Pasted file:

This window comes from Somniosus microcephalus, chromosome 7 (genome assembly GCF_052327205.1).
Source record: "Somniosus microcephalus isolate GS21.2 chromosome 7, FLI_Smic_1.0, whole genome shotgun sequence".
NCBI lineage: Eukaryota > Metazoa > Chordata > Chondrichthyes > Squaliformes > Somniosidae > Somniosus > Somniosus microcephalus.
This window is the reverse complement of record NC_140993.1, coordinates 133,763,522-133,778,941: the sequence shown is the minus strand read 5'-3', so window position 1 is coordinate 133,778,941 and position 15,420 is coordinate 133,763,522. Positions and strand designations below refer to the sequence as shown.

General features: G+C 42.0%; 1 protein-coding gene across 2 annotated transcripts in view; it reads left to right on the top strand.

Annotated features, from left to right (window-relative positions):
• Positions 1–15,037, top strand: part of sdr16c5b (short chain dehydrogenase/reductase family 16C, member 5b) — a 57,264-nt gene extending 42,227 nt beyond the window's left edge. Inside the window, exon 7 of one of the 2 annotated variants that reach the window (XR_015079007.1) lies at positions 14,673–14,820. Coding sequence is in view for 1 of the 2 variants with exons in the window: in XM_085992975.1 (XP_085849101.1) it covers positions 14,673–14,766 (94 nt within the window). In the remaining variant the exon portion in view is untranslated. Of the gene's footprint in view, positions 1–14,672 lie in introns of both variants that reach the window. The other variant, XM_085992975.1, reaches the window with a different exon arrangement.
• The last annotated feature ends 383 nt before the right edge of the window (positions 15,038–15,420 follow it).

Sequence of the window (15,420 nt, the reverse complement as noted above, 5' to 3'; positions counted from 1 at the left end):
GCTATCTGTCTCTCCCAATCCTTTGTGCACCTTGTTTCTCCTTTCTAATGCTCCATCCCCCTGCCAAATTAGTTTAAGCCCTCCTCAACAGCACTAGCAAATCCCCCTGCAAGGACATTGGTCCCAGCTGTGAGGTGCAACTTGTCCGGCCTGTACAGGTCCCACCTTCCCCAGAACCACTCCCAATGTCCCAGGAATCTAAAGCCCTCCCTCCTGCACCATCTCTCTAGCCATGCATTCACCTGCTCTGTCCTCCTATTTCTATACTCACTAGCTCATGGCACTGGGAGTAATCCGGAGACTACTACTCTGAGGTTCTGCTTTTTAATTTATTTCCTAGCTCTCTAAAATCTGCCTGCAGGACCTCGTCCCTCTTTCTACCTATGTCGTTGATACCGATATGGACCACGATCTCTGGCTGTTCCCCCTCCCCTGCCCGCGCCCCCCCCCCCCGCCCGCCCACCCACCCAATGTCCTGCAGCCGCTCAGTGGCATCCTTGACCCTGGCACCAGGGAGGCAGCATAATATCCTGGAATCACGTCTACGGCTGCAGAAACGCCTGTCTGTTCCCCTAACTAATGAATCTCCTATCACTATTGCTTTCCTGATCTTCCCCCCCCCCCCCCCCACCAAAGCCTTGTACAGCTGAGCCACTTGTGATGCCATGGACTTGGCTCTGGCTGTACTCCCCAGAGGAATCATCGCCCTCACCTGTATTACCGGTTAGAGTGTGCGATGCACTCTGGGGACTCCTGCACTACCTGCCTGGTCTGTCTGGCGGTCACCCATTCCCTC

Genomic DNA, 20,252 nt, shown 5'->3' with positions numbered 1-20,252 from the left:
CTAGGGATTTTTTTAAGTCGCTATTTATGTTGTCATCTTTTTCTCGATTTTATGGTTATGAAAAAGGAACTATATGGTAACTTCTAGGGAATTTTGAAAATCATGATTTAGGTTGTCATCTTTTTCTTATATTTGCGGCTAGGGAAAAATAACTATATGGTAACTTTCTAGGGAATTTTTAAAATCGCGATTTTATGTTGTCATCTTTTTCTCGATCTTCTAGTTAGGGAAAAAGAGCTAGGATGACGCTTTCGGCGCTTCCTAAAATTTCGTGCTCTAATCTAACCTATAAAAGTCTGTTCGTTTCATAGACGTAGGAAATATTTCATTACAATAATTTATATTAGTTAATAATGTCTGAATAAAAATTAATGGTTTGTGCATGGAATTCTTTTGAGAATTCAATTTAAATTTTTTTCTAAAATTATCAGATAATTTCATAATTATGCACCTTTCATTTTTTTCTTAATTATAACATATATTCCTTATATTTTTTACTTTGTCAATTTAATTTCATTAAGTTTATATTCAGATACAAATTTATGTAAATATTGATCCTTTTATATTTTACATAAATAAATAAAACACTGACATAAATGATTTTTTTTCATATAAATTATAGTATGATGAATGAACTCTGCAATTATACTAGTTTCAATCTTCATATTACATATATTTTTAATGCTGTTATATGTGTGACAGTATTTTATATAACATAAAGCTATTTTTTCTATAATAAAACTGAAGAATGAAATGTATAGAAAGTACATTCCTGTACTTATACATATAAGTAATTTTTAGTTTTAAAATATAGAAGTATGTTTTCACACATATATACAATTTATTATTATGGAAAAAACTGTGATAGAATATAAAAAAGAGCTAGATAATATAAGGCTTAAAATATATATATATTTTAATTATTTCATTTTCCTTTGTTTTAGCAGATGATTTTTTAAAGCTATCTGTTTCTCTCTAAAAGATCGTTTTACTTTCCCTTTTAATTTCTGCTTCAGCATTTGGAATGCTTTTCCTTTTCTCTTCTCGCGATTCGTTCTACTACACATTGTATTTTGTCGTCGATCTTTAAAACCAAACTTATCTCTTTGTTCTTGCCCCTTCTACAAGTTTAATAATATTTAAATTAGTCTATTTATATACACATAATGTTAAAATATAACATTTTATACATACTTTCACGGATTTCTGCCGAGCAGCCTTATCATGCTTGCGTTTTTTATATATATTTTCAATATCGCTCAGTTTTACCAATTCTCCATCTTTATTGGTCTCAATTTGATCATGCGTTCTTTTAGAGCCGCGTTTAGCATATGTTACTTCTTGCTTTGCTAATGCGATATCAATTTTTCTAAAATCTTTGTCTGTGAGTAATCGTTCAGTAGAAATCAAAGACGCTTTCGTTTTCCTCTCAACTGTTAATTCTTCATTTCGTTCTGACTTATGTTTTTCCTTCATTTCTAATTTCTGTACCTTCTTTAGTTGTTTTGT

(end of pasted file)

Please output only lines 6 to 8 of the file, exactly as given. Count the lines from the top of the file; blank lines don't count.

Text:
Annotated features, from left to right (window-relative positions):
• Positions 1–15,037, top strand: part of sdr16c5b (short chain dehydrogenase/reductase family 16C, member 5b) — a 57,264-nt gene extending 42,227 nt beyond the window's left edge. Inside the window, exon 7 of one of the 2 annotated variants that reach the window (XR_015079007.1) lies at positions 14,673–14,820. Coding sequence is in view for 1 of the 2 variants with exons in the window: in XM_085992975.1 (XP_085849101.1) it covers positions 14,673–14,766 (94 nt within the window). In the remaining variant the exon portion in view is untranslated. Of the gene's footprint in view, positions 1–14,672 lie in introns of both variants that reach the window. The other variant, XM_085992975.1, reaches the window with a different exon arrangement.
• The last annotated feature ends 383 nt before the right edge of the window (positions 15,038–15,420 follow it).